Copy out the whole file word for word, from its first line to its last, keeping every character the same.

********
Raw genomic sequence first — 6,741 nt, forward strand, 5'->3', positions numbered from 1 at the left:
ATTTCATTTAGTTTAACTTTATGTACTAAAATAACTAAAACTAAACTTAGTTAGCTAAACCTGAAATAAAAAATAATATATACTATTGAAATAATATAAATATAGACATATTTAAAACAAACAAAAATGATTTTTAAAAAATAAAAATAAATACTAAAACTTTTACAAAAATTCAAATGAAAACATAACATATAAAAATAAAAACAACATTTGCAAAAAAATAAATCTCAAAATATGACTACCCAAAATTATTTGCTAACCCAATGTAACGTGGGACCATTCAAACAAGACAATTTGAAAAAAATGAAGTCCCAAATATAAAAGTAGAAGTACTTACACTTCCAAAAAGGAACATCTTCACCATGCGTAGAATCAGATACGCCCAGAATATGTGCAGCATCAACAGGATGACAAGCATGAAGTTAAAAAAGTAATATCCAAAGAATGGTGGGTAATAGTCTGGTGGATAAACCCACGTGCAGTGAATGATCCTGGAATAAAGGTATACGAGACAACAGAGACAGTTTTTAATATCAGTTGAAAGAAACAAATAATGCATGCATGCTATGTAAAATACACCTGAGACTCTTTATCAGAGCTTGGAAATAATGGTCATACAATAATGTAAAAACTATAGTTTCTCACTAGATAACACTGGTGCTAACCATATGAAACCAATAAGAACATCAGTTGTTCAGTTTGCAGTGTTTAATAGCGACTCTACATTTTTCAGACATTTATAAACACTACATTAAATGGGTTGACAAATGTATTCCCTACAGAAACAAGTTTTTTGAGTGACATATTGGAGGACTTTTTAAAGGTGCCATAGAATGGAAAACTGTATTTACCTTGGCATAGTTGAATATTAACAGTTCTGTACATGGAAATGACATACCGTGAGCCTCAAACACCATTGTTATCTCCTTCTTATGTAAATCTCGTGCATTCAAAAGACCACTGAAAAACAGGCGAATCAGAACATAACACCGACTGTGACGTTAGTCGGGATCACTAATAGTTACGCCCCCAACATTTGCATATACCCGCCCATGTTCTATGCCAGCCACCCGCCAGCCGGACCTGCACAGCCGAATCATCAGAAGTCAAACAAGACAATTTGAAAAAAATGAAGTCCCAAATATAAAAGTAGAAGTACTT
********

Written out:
Raw genomic sequence first — 6,741 nt, forward strand, 5'->3', positions numbered from 1 at the left:
ATTTCATTTAGTTTAACTTTATGTACTAAAATAACTAAAACTAAACTTAGTTAGCTAAACCTGAAATAAAAAATAATATATACTATTGAAATAATATAAATATAGACATATTTAAAACAAACAAAAATGATTTTTAAAAAATAAAAATAAATACTAAAACTTTTACAAAAATTCAAATGAAAACATAACATATAAAAATAAAAACAACATTTGCAAAAAAATAAATCTCAAAATATGACTACCCAAAATTATTTGCTAACCCAATGTAACGTGGGACCATTCAAACAAGACAATTTGAAAAAAATGAAGTCCCAAATATAAAAGTAGAAGTACTTACACTTCCAAAAAGGAACATCTTCACCATGCGTAGAATCAGATACGCCCAGAATATGTGCAGCATCAACAGGATGACAAGCATGAAGTTAAAAAAGTAATATCCAAAGAATGGTGGGTAATAGTCTGGTGGATAAACCCACGTGCAGTGAATGATCCTGGAATAAAGGTATACGAGACAACAGAGACAGTTTTTAATATCAGTTGAAAGAAACAAATAATGCATGCATGCTATGTAAAATACACCTGAGACTCTTTATCAGAGCTTGGAAATAATGGTCATACAATAATGTAAAAACTATAGTTTCTCACTAGATAACACTGGTGCTAACCATATGAAACCAATAAGAACATCAGTTGTTCAGTTTGCAGTGTTTAATAGCGACTCTACATTTTTCAGACATTTATAAACACTACATTAAATGGGTTGACAAATGTATTCCCTACAGAAACAAGTTTTTTGAGTGACATATTGGAGGACTTTTTAAAGGTGCCATAGAATGGAAAACTGTATTTACCTTGGCATAGTTGAATATTAACAGTTCTGTACATGGAAATGACATACCGTGAGCCTCAAACACCATTGTTATCTCCTTCTTATGTAAATCTCGTGCATTCAAAAGACCACTGAAAAACAGGCGAATCAGAACATAACACCGACTGTGACGTTAGTCGGGATCACTAATAGTTACGCCCCCAACATTTGCATATACCCGCCCATGTTCTATGCCAGCCACCCGCCAGCCGGACCTGCACAGCCGAATCATCAGAAGTCAAACAAGACAATTTGAAAAAAATGAAGTCCCAAATATAAAAGTAGAAGTACTT